, which was no more controversial but did sell a lot better
Provides Examples of:
- Astral Finale
- Author Tract: The Plan the game focuses on is (largely) a deconstruction of Reagan-era policies.
- Big Brother Is Watching: The later sims.
- Controllable Helplessness: In the less grim simulations, breaking the law results in spending several turns in jail until you're released. In a later, extremely bleak, simulation, you're stuck there until executed. Fortunately, since it's a simulation, getting killed merely returns you to the non-simulation world.
- Corrupt Church: The Church of God's Word
- Death World: The 2081 simulation. It's nearly impossible to survive more than a few turns.
- Engineered Public Confession: In the endgame, Senator Ryder is all too happy to show his True Colors to Dr. Perelman. Your job is to let the world see them as well.
- Everything Trying to Kill You: The 2081 simulation. Described in the official hints as "very deadly", you almost always get killed in within a few turns. It doesn't help that by this point in the simulation's timeline PRISM's analogue is elderly.
- The Great Politics Mess-Up: The USSR is not only still in existence in 2031, it appears to have enjoyed a renaissance. The Soviet Bloc has expanded to include countries such as Greece and Guatemala. Also, South Africa is run by a black-dominated government that oppresses white people.
- Inside a Computer System
- Interactive Fiction
- Playable Epilogue: One of the greats.
- Raising Sim: Not in-game, but as a plot-element.
- Society Marches On: As a politically-oriented game, several elements seem quaint or out-of-place now.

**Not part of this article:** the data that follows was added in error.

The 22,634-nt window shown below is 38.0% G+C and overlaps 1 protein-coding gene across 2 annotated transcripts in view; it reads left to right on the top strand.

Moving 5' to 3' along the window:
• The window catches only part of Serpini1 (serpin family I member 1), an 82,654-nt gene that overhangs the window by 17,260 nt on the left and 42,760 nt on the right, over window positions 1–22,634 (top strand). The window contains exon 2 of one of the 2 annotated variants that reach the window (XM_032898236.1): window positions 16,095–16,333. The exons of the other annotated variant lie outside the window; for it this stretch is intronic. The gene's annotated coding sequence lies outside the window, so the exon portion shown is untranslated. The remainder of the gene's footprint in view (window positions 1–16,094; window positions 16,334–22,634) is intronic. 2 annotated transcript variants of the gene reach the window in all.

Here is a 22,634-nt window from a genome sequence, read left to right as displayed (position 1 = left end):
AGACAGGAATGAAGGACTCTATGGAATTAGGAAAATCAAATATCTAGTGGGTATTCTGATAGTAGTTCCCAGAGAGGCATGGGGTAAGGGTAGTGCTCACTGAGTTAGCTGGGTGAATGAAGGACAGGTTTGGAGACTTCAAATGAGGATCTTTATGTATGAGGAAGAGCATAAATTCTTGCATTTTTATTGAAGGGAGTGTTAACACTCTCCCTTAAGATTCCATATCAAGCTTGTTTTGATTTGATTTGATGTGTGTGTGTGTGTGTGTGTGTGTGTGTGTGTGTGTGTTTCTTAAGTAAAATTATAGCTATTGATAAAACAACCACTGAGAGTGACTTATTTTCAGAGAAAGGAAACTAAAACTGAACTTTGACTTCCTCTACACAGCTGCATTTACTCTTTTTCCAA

- If you look at the polling data in Library Mode, you find The Plan (a generally traditionalist-conservative oriented political plan that would represent one of the most dramatic changes to the country in its history) enjoys only 5% less support among liberals than conservatives — finding such a close split on such a major piece of legislation in the more sharply-divided modern America (where far more minor changes have dramatic 20% splits by political affiliation) is unthinkable.
- The game treats several of the anti-terror measures Senator Ryder implements as horrifying, or at least worrying, to the scientists back in 2031. Some of them (like random mandatory door-to-door searches) would still be treated that way, but others (like random strip searches at airports) are now commonplace. The constant terror warnings scattered over the cities of 2051 and 2061 are also unlikely to strike most modern players as quite as dystopian as they were originally intended to be.
- Strawman Political: Senator Ryder.
- Suicide Is Painless: The ultimate effect of Joy Booths.
- Twisted Echo Cut: Prism wakes up this way after the intro to the game. Someone says his "in simulation" name, Perry Simm which, over the course of several slight modifications in text, turns into Prism, said by Dr. Perelman.
- Who Wants to Live Forever?: In the end, Prism chooses to live out a simulated normal human life, including an eventual death.